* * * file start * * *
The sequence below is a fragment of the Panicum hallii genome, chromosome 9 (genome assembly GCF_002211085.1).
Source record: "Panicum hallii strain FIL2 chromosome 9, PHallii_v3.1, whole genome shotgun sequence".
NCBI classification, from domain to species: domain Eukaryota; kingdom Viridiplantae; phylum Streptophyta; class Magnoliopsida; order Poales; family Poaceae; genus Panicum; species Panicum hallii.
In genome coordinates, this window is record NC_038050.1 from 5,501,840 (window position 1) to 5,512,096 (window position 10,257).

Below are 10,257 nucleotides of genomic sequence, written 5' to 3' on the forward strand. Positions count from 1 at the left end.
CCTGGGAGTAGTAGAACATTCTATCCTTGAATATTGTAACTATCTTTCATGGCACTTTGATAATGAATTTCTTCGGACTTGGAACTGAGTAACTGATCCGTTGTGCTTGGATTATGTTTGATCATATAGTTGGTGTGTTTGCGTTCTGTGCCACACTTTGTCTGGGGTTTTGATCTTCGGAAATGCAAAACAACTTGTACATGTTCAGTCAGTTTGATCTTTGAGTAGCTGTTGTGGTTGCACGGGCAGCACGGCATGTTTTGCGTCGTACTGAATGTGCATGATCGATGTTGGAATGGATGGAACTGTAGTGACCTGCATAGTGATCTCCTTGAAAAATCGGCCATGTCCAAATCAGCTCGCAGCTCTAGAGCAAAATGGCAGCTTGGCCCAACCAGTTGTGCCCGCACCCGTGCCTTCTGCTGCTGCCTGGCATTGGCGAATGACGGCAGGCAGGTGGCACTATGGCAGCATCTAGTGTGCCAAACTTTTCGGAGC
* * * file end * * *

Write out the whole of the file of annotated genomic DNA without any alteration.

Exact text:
The sequence below is a fragment of the Panicum hallii genome, chromosome 9 (genome assembly GCF_002211085.1).
Source record: "Panicum hallii strain FIL2 chromosome 9, PHallii_v3.1, whole genome shotgun sequence".
NCBI classification, from domain to species: domain Eukaryota; kingdom Viridiplantae; phylum Streptophyta; class Magnoliopsida; order Poales; family Poaceae; genus Panicum; species Panicum hallii.
In genome coordinates, this window is record NC_038050.1 from 5,501,840 (window position 1) to 5,512,096 (window position 10,257).

Below are 10,257 nucleotides of genomic sequence, written 5' to 3' on the forward strand. Positions count from 1 at the left end.
CCTGGGAGTAGTAGAACATTCTATCCTTGAATATTGTAACTATCTTTCATGGCACTTTGATAATGAATTTCTTCGGACTTGGAACTGAGTAACTGATCCGTTGTGCTTGGATTATGTTTGATCATATAGTTGGTGTGTTTGCGTTCTGTGCCACACTTTGTCTGGGGTTTTGATCTTCGGAAATGCAAAACAACTTGTACATGTTCAGTCAGTTTGATCTTTGAGTAGCTGTTGTGGTTGCACGGGCAGCACGGCATGTTTTGCGTCGTACTGAATGTGCATGATCGATGTTGGAATGGATGGAACTGTAGTGACCTGCATAGTGATCTCCTTGAAAAATCGGCCATGTCCAAATCAGCTCGCAGCTCTAGAGCAAAATGGCAGCTTGGCCCAACCAGTTGTGCCCGCACCCGTGCCTTCTGCTGCTGCCTGGCATTGGCGAATGACGGCAGGCAGGTGGCACTATGGCAGCATCTAGTGTGCCAAACTTTTCGGAGC